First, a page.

During Monday’s meeting, the council adopted four bond ordinances authorizing funding for the recently approved capital program, which includes water utility improvements, pool utility improvements, sewer utility improvements and various other improvements.

In order to complete significant upgrades and repairs, including the replacement of aging water mains and other improvements, the water capital is budgeted at $3.35 million. The sewer capital is budgeted at $1.63 million for similar necessary improvements to the water treatment facility and pump stations.

Lewis noted that water and sewer are two separate utilities with two separate budgets funded by collected fees. He said that these two budgets maintain service levels, fund additional operational upgrades and enhancements that are necessary but do not qualify for capital funding, and do not increase the water and sewer rates or the pool membership fees for 2018.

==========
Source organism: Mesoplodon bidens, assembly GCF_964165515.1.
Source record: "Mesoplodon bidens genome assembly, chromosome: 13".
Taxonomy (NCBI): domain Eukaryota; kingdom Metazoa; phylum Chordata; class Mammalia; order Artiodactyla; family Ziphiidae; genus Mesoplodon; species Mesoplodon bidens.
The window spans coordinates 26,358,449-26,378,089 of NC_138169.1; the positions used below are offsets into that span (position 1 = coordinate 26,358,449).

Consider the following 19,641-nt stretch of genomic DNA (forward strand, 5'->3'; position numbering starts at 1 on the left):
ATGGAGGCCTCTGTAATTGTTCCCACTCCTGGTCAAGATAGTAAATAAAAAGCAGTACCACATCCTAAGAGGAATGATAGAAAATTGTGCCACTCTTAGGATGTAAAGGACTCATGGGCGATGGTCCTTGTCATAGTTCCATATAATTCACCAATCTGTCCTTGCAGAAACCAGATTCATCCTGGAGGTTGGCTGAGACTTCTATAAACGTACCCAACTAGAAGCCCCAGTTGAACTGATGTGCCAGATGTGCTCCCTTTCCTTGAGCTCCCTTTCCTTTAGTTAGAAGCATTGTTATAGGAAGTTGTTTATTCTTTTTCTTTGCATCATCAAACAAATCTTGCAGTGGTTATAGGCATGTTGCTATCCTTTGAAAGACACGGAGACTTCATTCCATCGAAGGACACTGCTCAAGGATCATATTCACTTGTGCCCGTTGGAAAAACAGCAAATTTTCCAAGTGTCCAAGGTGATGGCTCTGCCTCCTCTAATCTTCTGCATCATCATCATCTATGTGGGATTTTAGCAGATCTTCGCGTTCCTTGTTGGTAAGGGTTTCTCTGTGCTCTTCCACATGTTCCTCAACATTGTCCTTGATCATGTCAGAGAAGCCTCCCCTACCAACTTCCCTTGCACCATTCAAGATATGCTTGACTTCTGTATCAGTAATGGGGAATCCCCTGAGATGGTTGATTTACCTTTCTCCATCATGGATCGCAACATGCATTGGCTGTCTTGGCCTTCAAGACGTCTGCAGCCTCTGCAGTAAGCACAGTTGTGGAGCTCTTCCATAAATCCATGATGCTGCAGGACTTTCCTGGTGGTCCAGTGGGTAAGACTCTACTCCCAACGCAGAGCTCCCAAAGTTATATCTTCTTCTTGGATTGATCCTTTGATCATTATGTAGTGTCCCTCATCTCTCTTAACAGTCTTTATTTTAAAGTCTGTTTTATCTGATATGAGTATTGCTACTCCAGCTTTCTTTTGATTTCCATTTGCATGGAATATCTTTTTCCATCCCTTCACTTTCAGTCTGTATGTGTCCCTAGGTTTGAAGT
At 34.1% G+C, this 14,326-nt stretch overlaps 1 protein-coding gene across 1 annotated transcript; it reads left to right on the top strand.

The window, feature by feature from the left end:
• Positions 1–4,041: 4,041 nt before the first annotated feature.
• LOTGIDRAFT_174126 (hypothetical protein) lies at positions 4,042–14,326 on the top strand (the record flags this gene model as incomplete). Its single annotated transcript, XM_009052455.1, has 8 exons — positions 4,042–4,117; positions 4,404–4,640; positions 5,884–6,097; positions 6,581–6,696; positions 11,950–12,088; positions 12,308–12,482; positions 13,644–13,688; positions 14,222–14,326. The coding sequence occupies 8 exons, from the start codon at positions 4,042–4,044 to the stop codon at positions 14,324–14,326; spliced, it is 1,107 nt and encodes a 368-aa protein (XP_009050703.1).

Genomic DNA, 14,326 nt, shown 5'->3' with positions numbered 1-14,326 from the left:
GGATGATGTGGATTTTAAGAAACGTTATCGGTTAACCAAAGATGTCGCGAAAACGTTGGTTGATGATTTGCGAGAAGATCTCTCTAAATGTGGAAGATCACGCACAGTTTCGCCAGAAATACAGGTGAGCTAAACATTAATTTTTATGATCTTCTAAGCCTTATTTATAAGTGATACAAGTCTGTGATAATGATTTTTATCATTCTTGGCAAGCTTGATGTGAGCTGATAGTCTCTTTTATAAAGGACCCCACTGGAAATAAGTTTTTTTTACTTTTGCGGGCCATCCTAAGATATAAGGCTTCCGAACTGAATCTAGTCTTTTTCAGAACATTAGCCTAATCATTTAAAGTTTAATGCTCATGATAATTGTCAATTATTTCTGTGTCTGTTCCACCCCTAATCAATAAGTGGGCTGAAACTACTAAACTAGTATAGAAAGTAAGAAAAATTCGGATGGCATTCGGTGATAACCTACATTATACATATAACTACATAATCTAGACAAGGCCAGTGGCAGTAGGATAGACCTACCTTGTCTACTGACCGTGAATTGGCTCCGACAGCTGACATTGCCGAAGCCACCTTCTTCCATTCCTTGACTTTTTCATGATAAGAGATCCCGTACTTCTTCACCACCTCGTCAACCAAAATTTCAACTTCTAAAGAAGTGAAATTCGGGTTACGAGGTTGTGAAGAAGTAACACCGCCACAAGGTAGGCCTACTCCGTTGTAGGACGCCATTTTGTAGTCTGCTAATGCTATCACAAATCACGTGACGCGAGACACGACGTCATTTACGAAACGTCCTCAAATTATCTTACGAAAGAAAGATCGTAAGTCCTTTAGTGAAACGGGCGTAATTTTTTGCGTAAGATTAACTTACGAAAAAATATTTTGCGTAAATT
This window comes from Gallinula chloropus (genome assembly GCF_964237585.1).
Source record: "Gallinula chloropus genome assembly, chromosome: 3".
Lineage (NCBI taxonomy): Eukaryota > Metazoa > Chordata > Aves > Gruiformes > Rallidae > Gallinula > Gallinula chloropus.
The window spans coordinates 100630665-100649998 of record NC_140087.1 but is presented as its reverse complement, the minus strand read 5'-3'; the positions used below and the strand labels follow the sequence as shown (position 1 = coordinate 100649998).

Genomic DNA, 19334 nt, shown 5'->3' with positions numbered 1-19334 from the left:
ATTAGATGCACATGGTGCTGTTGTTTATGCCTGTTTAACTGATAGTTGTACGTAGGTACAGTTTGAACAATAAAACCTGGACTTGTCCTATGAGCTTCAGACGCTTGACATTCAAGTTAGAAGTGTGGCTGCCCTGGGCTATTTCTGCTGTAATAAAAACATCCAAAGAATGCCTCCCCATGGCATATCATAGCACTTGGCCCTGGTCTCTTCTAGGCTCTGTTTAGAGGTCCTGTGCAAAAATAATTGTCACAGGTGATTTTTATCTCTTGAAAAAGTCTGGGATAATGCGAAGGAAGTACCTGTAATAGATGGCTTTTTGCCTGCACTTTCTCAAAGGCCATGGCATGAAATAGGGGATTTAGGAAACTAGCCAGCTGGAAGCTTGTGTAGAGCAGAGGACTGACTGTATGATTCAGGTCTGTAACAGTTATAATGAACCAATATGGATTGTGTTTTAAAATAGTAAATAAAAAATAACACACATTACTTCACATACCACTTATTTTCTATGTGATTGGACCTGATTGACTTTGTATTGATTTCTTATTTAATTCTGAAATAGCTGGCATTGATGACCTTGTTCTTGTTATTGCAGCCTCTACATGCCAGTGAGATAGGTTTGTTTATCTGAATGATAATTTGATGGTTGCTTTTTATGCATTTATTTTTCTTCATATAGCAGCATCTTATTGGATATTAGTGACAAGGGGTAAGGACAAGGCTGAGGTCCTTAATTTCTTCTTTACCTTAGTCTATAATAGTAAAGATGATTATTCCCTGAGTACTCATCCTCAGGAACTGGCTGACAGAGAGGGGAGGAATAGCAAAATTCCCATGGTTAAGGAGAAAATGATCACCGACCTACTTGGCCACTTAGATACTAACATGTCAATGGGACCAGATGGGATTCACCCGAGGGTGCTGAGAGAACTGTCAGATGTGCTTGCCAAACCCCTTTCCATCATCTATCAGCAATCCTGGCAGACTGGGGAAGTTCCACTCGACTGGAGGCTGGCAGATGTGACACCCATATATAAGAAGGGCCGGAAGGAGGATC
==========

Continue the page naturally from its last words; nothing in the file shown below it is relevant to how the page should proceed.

“I just wanted to say thank you very much to our town manager, Barry Lewis,” said Mayor Ed Meinhardt. “He started on March 1 and has done a great job getting us to where we are. Special thank you to our CFO, Kim [Kientz], for all the work that you’ve done as well; and as well as to [Assistant Township Manager] Russ Jones, who has done tremendous work for this town over the last 16 months and the last 45 years.”

The final vote on the budget was delayed due to the pending public hearing of the amendment to the budget. Following the public hearing at 7:30 p.m. on May 7, the mayor and council will vote on the budget as presented on Monday.